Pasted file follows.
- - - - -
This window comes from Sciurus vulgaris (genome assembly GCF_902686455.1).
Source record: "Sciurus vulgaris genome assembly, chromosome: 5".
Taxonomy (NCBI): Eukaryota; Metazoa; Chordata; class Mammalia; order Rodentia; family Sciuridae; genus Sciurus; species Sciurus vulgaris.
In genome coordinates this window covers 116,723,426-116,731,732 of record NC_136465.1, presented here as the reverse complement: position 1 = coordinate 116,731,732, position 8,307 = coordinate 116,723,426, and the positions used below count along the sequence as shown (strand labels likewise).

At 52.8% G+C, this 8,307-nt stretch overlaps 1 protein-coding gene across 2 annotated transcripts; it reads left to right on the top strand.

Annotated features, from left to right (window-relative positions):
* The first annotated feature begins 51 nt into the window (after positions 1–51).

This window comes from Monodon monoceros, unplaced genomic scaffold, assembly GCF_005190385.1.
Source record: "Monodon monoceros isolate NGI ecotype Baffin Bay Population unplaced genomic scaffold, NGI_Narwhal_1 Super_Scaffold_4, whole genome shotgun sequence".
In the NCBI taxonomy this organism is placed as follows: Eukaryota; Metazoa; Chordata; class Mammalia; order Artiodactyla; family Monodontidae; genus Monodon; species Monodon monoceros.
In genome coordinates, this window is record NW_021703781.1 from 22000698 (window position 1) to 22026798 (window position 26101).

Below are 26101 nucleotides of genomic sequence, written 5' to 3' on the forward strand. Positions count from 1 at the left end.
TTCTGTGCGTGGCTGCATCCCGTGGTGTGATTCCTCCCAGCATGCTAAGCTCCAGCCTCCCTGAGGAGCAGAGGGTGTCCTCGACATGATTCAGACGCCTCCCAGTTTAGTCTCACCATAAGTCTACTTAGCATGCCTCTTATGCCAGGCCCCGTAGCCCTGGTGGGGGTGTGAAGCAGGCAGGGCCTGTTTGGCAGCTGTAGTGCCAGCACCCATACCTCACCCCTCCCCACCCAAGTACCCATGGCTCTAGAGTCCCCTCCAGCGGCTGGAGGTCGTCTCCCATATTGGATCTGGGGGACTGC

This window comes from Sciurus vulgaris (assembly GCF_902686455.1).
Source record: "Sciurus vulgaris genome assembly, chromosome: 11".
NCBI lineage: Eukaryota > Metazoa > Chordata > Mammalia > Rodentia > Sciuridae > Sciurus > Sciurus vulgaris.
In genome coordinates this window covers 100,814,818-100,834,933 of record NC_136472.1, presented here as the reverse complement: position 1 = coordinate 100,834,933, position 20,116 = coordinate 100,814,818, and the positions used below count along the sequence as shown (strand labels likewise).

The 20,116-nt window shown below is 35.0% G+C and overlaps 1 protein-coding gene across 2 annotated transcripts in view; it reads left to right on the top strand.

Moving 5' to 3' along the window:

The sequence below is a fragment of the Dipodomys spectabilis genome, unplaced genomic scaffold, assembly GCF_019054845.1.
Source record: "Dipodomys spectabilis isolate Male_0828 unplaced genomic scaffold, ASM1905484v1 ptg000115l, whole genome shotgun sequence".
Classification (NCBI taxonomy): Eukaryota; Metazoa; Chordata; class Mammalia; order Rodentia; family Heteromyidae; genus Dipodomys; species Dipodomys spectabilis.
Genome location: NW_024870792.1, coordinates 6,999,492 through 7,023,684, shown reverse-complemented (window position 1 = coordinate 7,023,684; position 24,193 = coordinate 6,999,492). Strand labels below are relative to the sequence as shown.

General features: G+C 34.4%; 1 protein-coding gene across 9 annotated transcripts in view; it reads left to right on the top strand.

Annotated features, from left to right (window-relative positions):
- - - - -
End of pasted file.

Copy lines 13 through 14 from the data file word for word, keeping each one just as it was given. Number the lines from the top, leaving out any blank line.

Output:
TTCTGTGCGTGGCTGCATCCCGTGGTGTGATTCCTCCCAGCATGCTAAGCTCCAGCCTCCCTGAGGAGCAGAGGGTGTCCTCGACATGATTCAGACGCCTCCCAGTTTAGTCTCACCATAAGTCTACTTAGCATGCCTCTTATGCCAGGCCCCGTAGCCCTGGTGGGGGTGTGAAGCAGGCAGGGCCTGTTTGGCAGCTGTAGTGCCAGCACCCATACCTCACCCCTCCCCACCCAAGTACCCATGGCTCTAGAGTCCCCTCCAGCGGCTGGAGGTCGTCTCCCATATTGGATCTGGGGGACTGC

This window comes from Sciurus vulgaris (assembly GCF_902686455.1).